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New York’s ‘Too Big to Sink’ Ferry Operator Is Bankrupt

NYC Ferry service boat Happy Hauler on the route from Manhattan to Brooklyn. Historic Brooklyn Bridge in background - New York, USA - 2021
Photo: Michael Vi/Alamy Stock Photo

Hornblower Group, the San Francisco–based company that operates NYC Ferry, filed for bankruptcy yesterday, claiming it could not manage its roughly $1.2 billion of debt. One of its investors, the private equity firm Strategic Value Partners, agreed to acquire the company in a debt-for-equity swap that’s part of a larger restructuring, according to The Wall Street Journal.

Hornblower operates three primary divisions: an Australian company that seems to be doing well, a ferry and sightseeing division, and a luxury cruise division, American Queen Voyages. It’s this last unit, which mostly consists of old-timey paddlewheel riverboats, that Hornblower representatives in court said was the company’s “Achilles’ heel” that never recovered from the pandemic, according to Emily Lever of Law360. The company took on hundreds of millions of dollars in debt after its revenue dropped to $175 million in 2020 from $690 million just a year earlier.

Exactly how New York City’s ferry service fits into Hornblower’s restructuring is unclear. For now, CEO Kevin Rabbitt is adamant that service will not be affected, claiming the restructuring will allow Hornblower to eliminate debt unrelated to the ferry system while continuing “record growth across the five boroughs.” Indeed, a court filing described NYC Ferry as a bright spot in the company’s portfolio. Just last year Hornblower re-upped its contract with the Economic Development Corporation, the city nonprofit that oversees NYC Ferry, at $405 million over the next five years, with two optional three-year extensions. The EDC chose Hornblower despite a 2022 audit by comptroller Brad Lander that put the total taxpayer subsidy for ferry rides in 2021 at $12.88, nearly double the city’s previous estimate. (A 2019 study by the Citizens Budget Commission estimated taxpayers contributed ten times more to each ferry ride than each subway ride and, for a voyage on the ferry’s Coney Island route, taxpayers covered $24.75.) According to the EDC, the subsidy has since been reduced to $8.55 per ride.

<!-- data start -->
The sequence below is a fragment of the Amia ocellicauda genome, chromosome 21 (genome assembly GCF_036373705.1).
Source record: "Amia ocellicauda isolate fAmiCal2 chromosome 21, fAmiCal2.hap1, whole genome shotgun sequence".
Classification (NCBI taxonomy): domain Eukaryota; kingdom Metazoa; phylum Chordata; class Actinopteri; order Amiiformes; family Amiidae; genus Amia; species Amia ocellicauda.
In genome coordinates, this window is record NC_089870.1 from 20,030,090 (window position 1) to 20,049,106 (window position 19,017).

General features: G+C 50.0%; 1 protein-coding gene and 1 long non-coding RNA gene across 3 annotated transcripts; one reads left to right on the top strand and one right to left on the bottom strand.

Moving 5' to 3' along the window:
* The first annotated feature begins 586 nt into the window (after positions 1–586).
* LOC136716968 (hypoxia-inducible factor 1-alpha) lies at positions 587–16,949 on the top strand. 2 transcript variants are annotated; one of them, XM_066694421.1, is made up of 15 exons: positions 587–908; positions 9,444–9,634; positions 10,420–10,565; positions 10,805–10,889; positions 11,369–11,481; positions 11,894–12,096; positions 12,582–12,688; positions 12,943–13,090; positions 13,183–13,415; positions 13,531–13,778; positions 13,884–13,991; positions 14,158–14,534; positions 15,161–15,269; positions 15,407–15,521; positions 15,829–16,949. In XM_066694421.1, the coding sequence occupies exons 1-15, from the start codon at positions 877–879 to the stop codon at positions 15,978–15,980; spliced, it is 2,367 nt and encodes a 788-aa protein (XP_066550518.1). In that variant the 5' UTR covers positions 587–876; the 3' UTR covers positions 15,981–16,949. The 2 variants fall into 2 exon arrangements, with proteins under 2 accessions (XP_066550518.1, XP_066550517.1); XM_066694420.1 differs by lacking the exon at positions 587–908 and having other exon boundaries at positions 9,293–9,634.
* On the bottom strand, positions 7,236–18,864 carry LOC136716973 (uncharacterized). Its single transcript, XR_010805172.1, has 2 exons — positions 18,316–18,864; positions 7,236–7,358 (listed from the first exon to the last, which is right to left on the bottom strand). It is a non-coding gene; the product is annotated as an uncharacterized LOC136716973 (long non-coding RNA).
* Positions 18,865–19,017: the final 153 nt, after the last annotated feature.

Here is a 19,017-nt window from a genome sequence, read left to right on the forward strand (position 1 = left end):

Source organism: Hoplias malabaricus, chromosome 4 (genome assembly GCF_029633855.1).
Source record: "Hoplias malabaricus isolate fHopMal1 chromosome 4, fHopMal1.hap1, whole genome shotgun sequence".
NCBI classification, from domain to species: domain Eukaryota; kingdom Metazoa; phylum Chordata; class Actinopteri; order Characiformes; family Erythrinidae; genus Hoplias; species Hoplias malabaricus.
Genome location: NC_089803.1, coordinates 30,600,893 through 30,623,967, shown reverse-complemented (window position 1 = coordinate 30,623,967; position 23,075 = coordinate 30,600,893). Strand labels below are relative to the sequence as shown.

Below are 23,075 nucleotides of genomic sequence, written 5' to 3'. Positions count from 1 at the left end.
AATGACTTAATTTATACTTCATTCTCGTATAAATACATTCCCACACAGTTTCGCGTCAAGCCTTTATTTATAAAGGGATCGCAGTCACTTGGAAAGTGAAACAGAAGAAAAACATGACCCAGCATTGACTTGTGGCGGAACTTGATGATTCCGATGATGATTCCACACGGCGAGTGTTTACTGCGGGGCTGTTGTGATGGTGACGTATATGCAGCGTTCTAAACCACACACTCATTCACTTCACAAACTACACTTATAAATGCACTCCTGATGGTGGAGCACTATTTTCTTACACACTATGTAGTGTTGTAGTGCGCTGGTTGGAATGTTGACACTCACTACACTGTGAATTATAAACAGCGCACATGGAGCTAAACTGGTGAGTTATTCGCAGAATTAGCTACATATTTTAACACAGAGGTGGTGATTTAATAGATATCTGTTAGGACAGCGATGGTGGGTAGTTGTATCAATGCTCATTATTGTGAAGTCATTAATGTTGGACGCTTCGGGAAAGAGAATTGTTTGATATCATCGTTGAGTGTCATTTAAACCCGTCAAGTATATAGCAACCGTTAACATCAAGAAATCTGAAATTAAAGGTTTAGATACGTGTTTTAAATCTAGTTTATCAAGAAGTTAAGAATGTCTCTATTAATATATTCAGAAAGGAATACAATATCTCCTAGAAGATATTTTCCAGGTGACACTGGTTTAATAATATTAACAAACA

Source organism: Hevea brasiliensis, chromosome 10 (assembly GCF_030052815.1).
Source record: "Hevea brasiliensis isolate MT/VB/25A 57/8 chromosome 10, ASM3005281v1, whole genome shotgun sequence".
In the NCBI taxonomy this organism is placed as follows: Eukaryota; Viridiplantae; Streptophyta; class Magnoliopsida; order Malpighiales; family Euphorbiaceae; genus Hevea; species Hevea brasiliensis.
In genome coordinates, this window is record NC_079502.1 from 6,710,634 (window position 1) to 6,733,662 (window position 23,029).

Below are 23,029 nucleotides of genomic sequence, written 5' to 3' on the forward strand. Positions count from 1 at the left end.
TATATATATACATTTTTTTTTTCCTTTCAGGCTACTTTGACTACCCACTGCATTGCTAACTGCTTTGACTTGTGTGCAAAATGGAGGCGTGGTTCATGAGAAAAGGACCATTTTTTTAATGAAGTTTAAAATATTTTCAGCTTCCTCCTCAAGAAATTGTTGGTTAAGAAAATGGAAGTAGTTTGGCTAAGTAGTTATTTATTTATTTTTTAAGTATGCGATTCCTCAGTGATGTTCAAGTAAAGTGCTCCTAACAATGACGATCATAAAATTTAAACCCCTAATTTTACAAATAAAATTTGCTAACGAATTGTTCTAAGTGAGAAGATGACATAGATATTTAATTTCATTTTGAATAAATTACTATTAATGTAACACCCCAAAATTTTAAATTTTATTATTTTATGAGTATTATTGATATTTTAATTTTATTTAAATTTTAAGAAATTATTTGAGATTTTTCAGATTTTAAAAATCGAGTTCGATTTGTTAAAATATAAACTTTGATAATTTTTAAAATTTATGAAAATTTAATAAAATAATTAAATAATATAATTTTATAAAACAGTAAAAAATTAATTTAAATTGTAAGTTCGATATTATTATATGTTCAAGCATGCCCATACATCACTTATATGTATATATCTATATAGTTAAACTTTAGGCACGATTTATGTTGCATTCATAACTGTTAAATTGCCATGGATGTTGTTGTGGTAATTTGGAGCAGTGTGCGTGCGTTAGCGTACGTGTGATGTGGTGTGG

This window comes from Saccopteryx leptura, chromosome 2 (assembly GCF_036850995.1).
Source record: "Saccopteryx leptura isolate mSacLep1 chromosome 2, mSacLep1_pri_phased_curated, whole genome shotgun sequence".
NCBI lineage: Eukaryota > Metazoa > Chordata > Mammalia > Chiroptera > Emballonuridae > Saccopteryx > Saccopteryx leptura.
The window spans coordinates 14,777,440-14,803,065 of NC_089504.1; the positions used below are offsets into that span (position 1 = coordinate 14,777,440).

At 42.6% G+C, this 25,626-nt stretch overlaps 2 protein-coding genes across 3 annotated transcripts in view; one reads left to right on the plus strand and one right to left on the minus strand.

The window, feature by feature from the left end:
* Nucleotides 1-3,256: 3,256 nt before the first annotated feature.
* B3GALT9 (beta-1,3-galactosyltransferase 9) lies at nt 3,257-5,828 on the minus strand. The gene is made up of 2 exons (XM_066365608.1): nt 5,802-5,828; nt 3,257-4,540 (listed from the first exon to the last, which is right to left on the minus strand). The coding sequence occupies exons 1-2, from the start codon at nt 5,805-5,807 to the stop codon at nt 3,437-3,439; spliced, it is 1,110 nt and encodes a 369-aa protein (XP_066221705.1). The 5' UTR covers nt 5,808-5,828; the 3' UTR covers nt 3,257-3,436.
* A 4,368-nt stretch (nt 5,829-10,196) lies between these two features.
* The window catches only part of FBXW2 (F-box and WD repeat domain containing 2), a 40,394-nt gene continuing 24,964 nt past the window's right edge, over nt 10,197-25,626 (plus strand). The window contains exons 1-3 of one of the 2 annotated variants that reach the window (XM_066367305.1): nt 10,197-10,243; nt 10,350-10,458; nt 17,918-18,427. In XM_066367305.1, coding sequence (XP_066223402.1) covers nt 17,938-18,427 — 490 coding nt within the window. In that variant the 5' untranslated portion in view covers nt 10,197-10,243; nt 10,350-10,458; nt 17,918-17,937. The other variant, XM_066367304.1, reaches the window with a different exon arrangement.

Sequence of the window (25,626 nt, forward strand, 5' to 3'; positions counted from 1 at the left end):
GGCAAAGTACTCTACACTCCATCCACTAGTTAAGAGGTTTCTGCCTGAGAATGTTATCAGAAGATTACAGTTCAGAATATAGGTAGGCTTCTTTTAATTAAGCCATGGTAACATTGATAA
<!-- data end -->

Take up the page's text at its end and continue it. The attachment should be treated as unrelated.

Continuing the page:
Hornblower originally won the NYC Ferry contract in 2016 in a somewhat controversial deal. According to The City, Hornblower beat out a team of three local ferry operators, but Hornblower’s underbid came with a hidden cost. While the local operators had proposed using their own armada of water taxis, Hornblower asked taxpayers to front $232 million to buy 38 vessels and an additional $137 million at a later date for more boats. A spokesperson for the EDC at the time justified the arrangement, in part, by saying it was smart for the city to own its vessels — logic that flies in the face of the old adage that a boat is a hole in the water you throw money into.

For Hornblower, NYC Ferry was just the latest play in a yearslong campaign to dominate the country’s waterways. The company won contracts to ferry tourists to Alcatraz and Niagara Falls, and commuters in states across the U.S. and in Puerto Rico. In New York, Hornblower won the lucrative Statue of Liberty contract with the National Parks Service and, in 2016, it began running dinner-boat cruises up and down the Hudson. Soon after, it snatched up its closest competitor, Spirit Cruises. All of that growth gave Hornblower an air of infallibility. “They have the biggest pocketbook, and the fear is they can come in and undercut everybody overnight,” an independent charter-boat owner told me last fall. “They’re too big to sink.”

Should the federal bankruptcy court in Houston approve of Hornblower’s restructuring, NYC Ferry would become even more important to the company, as the agreement would spin off its Australia division and sell American Queen Voyages. That’s no easy task, given paddleboats’ “limited application beyond U.S. riverways.” In addition, Deutsche Bank has agreed to refinance an existing loan to Hornblower and Strategic Value Partners; Crestview Partners, the private-equity firm that had a majority stake in Hornblower, would add new financing and become a minority owner.

This story has been updated to include comment from Hornblower Group.

New York’s ‘Too Big to Sink’ Ferry Operator Is Bankrupt